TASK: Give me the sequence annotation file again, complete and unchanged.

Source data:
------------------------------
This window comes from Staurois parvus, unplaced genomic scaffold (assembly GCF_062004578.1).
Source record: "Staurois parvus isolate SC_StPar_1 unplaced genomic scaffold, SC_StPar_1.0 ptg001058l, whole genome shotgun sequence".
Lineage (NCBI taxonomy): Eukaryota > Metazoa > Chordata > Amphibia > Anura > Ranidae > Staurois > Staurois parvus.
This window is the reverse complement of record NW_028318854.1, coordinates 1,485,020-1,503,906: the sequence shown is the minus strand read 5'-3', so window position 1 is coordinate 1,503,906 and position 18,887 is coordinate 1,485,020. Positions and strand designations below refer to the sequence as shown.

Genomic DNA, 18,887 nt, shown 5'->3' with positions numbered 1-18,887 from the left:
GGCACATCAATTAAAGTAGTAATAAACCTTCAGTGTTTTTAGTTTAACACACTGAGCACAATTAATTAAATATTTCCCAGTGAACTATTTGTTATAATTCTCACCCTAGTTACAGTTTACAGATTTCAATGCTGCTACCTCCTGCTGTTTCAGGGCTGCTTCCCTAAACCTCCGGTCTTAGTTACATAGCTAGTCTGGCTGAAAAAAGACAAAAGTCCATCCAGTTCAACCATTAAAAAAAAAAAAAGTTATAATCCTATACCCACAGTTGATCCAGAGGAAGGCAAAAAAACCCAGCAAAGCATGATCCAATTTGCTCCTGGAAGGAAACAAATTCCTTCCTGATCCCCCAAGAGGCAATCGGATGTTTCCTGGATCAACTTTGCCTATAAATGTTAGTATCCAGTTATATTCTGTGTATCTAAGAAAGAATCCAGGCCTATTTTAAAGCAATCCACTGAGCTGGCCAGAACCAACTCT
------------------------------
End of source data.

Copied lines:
This window comes from Staurois parvus, unplaced genomic scaffold (assembly GCF_062004578.1).
Source record: "Staurois parvus isolate SC_StPar_1 unplaced genomic scaffold, SC_StPar_1.0 ptg001058l, whole genome shotgun sequence".
Lineage (NCBI taxonomy): Eukaryota > Metazoa > Chordata > Amphibia > Anura > Ranidae > Staurois > Staurois parvus.
This window is the reverse complement of record NW_028318854.1, coordinates 1,485,020-1,503,906: the sequence shown is the minus strand read 5'-3', so window position 1 is coordinate 1,503,906 and position 18,887 is coordinate 1,485,020. Positions and strand designations below refer to the sequence as shown.

Genomic DNA, 18,887 nt, shown 5'->3' with positions numbered 1-18,887 from the left:
GGCACATCAATTAAAGTAGTAATAAACCTTCAGTGTTTTTAGTTTAACACACTGAGCACAATTAATTAAATATTTCCCAGTGAACTATTTGTTATAATTCTCACCCTAGTTACAGTTTACAGATTTCAATGCTGCTACCTCCTGCTGTTTCAGGGCTGCTTCCCTAAACCTCCGGTCTTAGTTACATAGCTAGTCTGGCTGAAAAAAGACAAAAGTCCATCCAGTTCAACCATTAAAAAAAAAAAAAGTTATAATCCTATACCCACAGTTGATCCAGAGGAAGGCAAAAAAACCCAGCAAAGCATGATCCAATTTGCTCCTGGAAGGAAACAAATTCCTTCCTGATCCCCCAAGAGGCAATCGGATGTTTCCTGGATCAACTTTGCCTATAAATGTTAGTATCCAGTTATATTCTGTGTATCTAAGAAAGAATCCAGGCCTATTTTAAAGCAATCCACTGAGCTGGCCAGAACCAACTCT